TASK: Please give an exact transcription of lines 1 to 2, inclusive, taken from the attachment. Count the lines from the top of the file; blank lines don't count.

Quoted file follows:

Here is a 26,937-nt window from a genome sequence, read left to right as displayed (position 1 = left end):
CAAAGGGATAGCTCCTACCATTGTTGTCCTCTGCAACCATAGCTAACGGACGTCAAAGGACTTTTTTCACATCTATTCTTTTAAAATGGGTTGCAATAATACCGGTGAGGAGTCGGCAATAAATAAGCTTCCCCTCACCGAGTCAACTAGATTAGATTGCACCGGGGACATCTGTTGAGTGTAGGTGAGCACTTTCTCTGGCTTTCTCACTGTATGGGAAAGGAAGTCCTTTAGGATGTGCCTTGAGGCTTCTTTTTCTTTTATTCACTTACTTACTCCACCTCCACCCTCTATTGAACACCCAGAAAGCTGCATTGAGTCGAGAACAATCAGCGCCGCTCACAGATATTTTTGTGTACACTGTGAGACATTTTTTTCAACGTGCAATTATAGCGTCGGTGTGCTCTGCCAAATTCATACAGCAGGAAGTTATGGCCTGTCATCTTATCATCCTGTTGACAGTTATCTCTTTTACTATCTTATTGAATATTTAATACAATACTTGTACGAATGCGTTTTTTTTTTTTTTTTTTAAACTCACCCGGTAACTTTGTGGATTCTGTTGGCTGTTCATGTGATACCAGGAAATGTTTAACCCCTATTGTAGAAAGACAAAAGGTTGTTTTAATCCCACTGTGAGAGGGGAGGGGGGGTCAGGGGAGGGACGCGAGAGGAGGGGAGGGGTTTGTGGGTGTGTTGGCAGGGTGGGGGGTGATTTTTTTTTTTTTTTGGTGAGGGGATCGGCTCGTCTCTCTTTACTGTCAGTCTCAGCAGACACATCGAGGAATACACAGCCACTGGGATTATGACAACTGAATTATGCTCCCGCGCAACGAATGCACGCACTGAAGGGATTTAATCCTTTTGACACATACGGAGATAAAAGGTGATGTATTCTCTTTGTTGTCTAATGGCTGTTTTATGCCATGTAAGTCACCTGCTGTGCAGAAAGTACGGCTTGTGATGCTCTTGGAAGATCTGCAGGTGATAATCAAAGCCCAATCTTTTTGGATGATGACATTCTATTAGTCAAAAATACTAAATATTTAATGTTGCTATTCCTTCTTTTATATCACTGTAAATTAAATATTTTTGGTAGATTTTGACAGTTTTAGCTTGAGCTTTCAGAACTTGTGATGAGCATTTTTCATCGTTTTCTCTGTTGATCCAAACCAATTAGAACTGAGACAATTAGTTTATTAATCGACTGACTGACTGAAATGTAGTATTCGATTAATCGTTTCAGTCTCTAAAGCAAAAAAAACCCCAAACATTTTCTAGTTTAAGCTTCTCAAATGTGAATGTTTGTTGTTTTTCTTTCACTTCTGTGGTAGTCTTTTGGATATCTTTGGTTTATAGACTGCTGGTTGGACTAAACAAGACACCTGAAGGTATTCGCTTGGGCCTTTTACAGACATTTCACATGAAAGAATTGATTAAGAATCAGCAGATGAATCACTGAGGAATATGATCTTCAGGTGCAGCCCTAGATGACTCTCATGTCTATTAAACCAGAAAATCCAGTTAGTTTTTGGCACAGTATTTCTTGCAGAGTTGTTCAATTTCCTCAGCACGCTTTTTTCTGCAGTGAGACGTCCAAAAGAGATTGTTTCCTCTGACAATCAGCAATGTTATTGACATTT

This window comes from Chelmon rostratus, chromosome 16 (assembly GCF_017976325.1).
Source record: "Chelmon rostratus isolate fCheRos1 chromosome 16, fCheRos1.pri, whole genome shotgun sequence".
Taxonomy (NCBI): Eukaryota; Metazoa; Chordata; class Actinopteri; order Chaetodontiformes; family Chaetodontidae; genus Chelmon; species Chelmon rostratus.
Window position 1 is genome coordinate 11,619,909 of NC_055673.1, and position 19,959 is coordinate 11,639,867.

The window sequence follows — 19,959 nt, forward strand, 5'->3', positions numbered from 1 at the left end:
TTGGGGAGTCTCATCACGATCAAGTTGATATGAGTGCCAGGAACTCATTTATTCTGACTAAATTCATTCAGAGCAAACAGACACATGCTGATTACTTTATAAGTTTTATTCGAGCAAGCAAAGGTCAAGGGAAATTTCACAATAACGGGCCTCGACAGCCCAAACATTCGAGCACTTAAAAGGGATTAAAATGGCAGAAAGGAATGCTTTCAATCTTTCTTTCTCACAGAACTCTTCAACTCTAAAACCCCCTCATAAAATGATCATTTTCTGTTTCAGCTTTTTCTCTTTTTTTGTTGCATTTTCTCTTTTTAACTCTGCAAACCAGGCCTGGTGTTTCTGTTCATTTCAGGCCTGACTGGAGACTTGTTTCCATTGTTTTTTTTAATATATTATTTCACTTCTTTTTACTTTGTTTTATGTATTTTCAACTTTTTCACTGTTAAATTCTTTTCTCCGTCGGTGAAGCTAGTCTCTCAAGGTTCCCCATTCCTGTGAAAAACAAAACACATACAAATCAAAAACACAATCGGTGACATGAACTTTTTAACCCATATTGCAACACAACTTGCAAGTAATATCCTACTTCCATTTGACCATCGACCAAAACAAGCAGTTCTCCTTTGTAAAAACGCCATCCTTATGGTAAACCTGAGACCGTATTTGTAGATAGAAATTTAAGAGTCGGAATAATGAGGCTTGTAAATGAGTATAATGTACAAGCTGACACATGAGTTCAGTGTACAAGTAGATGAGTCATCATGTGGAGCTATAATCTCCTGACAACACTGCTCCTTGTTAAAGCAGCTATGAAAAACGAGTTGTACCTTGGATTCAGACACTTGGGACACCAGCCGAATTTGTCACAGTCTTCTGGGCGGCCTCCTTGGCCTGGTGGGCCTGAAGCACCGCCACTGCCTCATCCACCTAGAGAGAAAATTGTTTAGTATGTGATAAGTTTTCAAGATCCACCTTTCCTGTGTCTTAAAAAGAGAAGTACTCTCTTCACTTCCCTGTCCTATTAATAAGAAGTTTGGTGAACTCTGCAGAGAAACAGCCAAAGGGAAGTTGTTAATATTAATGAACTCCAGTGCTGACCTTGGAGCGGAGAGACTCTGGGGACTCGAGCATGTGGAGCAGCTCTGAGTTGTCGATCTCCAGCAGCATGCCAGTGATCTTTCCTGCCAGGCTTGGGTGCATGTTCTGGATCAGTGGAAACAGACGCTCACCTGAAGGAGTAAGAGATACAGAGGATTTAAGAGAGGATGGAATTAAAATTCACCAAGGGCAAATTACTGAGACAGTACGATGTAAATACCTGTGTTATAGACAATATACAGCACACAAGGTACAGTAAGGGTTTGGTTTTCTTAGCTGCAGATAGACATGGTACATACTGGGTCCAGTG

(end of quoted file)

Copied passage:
Here is a 26,937-nt window from a genome sequence, read left to right as displayed (position 1 = left end):
CAAAGGGATAGCTCCTACCATTGTTGTCCTCTGCAACCATAGCTAACGGACGTCAAAGGACTTTTTTCACATCTATTCTTTTAAAATGGGTTGCAATAATACCGGTGAGGAGTCGGCAATAAATAAGCTTCCCCTCACCGAGTCAACTAGATTAGATTGCACCGGGGACATCTGTTGAGTGTAGGTGAGCACTTTCTCTGGCTTTCTCACTGTATGGGAAAGGAAGTCCTTTAGGATGTGCCTTGAGGCTTCTTTTTCTTTTATTCACTTACTTACTCCACCTCCACCCTCTATTGAACACCCAGAAAGCTGCATTGAGTCGAGAACAATCAGCGCCGCTCACAGATATTTTTGTGTACACTGTGAGACATTTTTTTCAACGTGCAATTATAGCGTCGGTGTGCTCTGCCAAATTCATACAGCAGGAAGTTATGGCCTGTCATCTTATCATCCTGTTGACAGTTATCTCTTTTACTATCTTATTGAATATTTAATACAATACTTGTACGAATGCGTTTTTTTTTTTTTTTTTTAAACTCACCCGGTAACTTTGTGGATTCTGTTGGCTGTTCATGTGATACCAGGAAATGTTTAACCCCTATTGTAGAAAGACAAAAGGTTGTTTTAATCCCACTGTGAGAGGGGAGGGGGGGTCAGGGGAGGGACGCGAGAGGAGGGGAGGGGTTTGTGGGTGTGTTGGCAGGGTGGGGGGTGATTTTTTTTTTTTTTTGGTGAGGGGATCGGCTCGTCTCTCTTTACTGTCAGTCTCAGCAGACACATCGAGGAATACACAGCCACTGGGATTATGACAACTGAATTATGCTCCCGCGCAACGAATGCACGCACTGAAGGGATTTAATCCTTTTGACACATACGGAGATAAAAGGTGATGTATTCTCTTTGTTGTCTAATGGCTGTTTTATGCCATGTAAGTCACCTGCTGTGCAGAAAGTACGGCTTGTGATGCTCTTGGAAGATCTGCAGGTGATAATCAAAGCCCAATCTTTTTGGATGATGACATTCTATTAGTCAAAAATACTAAATATTTAATGTTGCTATTCCTTCTTTTATATCACTGTAAATTAAATATTTTTGGTAGATTTTGACAGTTTTAGCTTGAGCTTTCAGAACTTGTGATGAGCATTTTTCATCGTTTTCTCTGTTGATCCAAACCAATTAGAACTGAGACAATTAGTTTATTAATCGACTGACTGACTGAAATGTAGTATTCGATTAATCGTTTCAGTCTCTAAAGCAAAAAAAACCCCAAACATTTTCTAGTTTAAGCTTCTCAAATGTGAATGTTTGTTGTTTTTCTTTCACTTCTGTGGTAGTCTTTTGGATATCTTTGGTTTATAGACTGCTGGTTGGACTAAACAAGACACCTGAAGGTATTCGCTTGGGCCTTTTACAGACATTTCACATGAAAGAATTGATTAAGAATCAGCAGATGAATCACTGAGGAATATGATCTTCAGGTGCAGCCCTAGATGACTCTCATGTCTATTAAACCAGAAAATCCAGTTAGTTTTTGGCACAGTATTTCTTGCAGAGTTGTTCAATTTCCTCAGCACGCTTTTTTCTGCAGTGAGACGTCCAAAAGAGATTGTTTCCTCTGACAATCAGCAATGTTATTGACATTT